WHO: New Technical Guide for Alcohol Policy
The World Health Organization (WHO) has released a brand new technical document guiding alcohol policy formulation. The new technical guide comprises the five most cost-effective and high-impact strategies that help governments to prevent and reduce alcohol harm and related health, social and economic consequences.
The new technical package is part of WHO’s work with the SAFER initiative and provides another important tool for policy-makers to step up their efforts in formulating and implementing evidence-based, cost-effective and high-impact alcohol policy solutions.
The SAFER initiative
The WHO, in collaboration with international partners, including IOGT International, launched the SAFER initiative in 2018 alongside the United Nations third high-level meeting on the prevention and control of NCDs.
The objective of the initiative is to provide support for Member States in preventing and reducing alcohol harm by strengthening the ongoing implementation of the WHO Global Alcohol Strategy and other WHO and United Nations instruments – including WHO’s Global action plan for the prevention and control of NCDs and the United Nations’ Sustainable Development Goals (SDGs) target 3.5 (i.e. Strengthen the prevention and treatment of substance abuse, including narcotic drug abuse and harmful use of alcohol).
Five key alcohol policy interventions
The technical package for the SAFER initiative focuses on five key alcohol policy interventions that are based on accumulated evidence of their impact on population health and their cost-effectiveness. Further, the SAFER initiative recognizes the need to protect public health-oriented policy-making from interference by the alcohol industry, as well as the importance of a strong and sustainable monitoring system to ensure accountability and track progress in the implementation of the SAFER interventions.
Mainstreaming alcohol policy
This SAFER technical package is aimed at government officials with responsibility for developing policy and action plans to prevent and reduce the harm done by alcohol. Given that alcohol-related harm extends beyond public health, and that preventing and reducing such harm requires multicomponent action that involves many stakeholders, this guidance should also be of use to those working in sectors other than health.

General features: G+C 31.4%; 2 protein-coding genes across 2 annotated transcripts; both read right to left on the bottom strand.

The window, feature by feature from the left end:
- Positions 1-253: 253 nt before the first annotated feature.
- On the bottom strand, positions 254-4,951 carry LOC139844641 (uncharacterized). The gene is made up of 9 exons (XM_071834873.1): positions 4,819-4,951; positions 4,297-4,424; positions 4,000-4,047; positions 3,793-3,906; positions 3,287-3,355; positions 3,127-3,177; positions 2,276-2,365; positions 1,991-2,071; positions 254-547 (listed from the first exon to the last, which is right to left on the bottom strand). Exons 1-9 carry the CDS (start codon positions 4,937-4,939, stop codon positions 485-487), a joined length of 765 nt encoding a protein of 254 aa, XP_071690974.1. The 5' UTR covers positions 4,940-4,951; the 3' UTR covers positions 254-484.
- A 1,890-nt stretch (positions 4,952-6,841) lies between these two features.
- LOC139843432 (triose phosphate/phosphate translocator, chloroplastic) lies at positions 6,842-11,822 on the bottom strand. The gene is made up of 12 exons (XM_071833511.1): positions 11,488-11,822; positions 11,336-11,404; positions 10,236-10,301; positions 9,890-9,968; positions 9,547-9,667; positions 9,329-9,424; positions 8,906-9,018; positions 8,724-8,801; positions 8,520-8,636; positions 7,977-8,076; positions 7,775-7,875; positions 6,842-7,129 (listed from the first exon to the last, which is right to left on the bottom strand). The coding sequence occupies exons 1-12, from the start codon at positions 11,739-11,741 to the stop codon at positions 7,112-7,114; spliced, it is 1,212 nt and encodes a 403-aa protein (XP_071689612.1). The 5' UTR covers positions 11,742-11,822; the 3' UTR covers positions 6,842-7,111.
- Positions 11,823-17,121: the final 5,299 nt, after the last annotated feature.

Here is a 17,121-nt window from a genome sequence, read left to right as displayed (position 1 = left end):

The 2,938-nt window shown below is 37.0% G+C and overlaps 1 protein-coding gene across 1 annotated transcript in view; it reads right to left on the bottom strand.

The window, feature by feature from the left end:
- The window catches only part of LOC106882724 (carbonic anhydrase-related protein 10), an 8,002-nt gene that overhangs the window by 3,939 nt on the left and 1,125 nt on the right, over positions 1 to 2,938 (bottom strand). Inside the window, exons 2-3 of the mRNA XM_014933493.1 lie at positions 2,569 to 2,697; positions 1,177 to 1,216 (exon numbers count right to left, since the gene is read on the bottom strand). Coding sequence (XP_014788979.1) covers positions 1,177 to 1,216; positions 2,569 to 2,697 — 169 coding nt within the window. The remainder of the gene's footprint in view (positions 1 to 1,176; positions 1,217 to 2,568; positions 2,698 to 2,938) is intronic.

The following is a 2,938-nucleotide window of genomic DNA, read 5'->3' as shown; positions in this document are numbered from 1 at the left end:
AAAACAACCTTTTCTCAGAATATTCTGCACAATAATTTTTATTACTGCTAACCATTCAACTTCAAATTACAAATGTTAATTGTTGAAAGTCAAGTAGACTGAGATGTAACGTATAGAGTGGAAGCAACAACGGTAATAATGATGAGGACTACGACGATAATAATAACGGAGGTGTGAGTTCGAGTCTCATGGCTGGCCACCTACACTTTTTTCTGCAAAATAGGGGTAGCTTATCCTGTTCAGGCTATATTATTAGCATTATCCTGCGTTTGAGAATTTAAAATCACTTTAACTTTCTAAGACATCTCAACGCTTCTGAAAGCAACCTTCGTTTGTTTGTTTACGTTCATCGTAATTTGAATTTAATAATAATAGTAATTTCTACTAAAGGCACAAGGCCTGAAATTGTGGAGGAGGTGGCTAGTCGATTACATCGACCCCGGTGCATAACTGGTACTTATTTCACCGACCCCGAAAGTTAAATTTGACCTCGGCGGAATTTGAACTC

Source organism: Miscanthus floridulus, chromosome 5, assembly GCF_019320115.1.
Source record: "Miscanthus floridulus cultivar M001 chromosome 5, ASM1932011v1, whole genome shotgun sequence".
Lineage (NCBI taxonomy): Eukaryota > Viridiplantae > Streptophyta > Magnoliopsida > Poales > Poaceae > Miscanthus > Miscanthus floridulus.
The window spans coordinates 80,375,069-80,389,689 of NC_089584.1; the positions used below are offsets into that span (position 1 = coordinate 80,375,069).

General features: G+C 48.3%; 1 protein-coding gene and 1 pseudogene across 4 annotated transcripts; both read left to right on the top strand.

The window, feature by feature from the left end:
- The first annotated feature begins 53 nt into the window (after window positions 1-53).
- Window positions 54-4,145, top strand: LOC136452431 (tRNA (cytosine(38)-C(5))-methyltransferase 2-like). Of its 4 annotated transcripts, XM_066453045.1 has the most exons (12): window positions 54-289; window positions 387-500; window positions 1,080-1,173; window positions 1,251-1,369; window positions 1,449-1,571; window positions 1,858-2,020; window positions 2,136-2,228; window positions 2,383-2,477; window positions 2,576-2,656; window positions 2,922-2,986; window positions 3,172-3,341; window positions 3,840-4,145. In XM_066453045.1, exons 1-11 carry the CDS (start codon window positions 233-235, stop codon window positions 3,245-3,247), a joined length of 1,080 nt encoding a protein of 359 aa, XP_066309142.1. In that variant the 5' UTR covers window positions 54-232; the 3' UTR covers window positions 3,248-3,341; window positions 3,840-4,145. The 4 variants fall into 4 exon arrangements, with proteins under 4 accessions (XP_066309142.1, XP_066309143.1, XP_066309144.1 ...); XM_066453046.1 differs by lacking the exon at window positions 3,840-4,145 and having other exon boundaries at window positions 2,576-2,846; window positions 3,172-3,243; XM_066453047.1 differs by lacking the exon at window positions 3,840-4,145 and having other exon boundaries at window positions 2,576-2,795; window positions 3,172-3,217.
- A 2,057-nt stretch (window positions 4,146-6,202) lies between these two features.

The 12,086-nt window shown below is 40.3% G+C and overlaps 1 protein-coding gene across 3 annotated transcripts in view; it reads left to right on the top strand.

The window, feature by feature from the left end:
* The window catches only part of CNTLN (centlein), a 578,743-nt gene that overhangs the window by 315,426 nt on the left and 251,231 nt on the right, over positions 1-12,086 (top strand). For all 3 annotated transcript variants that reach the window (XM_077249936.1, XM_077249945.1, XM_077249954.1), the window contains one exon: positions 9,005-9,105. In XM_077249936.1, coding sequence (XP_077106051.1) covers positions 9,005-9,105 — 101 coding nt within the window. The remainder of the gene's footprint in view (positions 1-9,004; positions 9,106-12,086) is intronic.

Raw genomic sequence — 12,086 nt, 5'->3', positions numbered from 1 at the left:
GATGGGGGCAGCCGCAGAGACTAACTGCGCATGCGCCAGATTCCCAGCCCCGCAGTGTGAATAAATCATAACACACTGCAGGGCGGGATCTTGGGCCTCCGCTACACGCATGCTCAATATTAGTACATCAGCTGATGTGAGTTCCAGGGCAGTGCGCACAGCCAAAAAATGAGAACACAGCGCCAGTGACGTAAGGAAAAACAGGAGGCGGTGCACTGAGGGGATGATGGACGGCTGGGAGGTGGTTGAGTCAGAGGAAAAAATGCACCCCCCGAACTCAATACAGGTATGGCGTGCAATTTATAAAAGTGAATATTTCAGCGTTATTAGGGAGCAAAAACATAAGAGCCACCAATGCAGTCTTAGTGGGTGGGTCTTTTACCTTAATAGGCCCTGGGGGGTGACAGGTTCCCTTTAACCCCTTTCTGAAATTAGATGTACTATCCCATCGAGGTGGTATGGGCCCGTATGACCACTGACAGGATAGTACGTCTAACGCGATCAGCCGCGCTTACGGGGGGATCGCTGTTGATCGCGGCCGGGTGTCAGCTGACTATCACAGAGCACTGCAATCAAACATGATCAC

Sectors relevant to alcohol control include those responsible for:
- alcohol pricing and tax policy;
- licensing the production, distribution and sale of alcohol;
- regulating and monitoring commercial communications on alcohol;
- identifying and eliminating illegal production and trade in alcohol;
- transport and driving under the influence of alcohol policy;
- commissioning health services for early identification, brief interventions and treatment of alcohol use disorders if this is outside the health sector; and
- collecting and analysing data and reporting on alcohol-related indicators.
The breadth of this group of sectors also implies that persons with prime responsibility for an action plan on alcohol will need to coordinate and communicate their efforts with a wide range of colleagues from different government departments and institutions – some of which may have a different understanding of, and goals for, alcohol policy.
Jurisdictional responsibilities and competencies for different elements of alcohol policy vary from country to country. As a result, the contents of the technical package will be relevant not only to people working at national level but also for those working at subnational, municipal or local levels. This implies that persons with prime responsibility for a national action plan on alcohol will need to coordinate and communicate with colleagues from a wide range of jurisdictional levels to ensure that the overall policy is integrated seamlessly across the different levels, and that national legislation and regulations facilitate rather than impede action at the subnational levels, as well as the other way around.
The SAFER technical package: five areas of intervention at national and subnational levels. Geneva: World Health Organization; 2019. Licence: CC BY-NC-SA 3.0 IGO.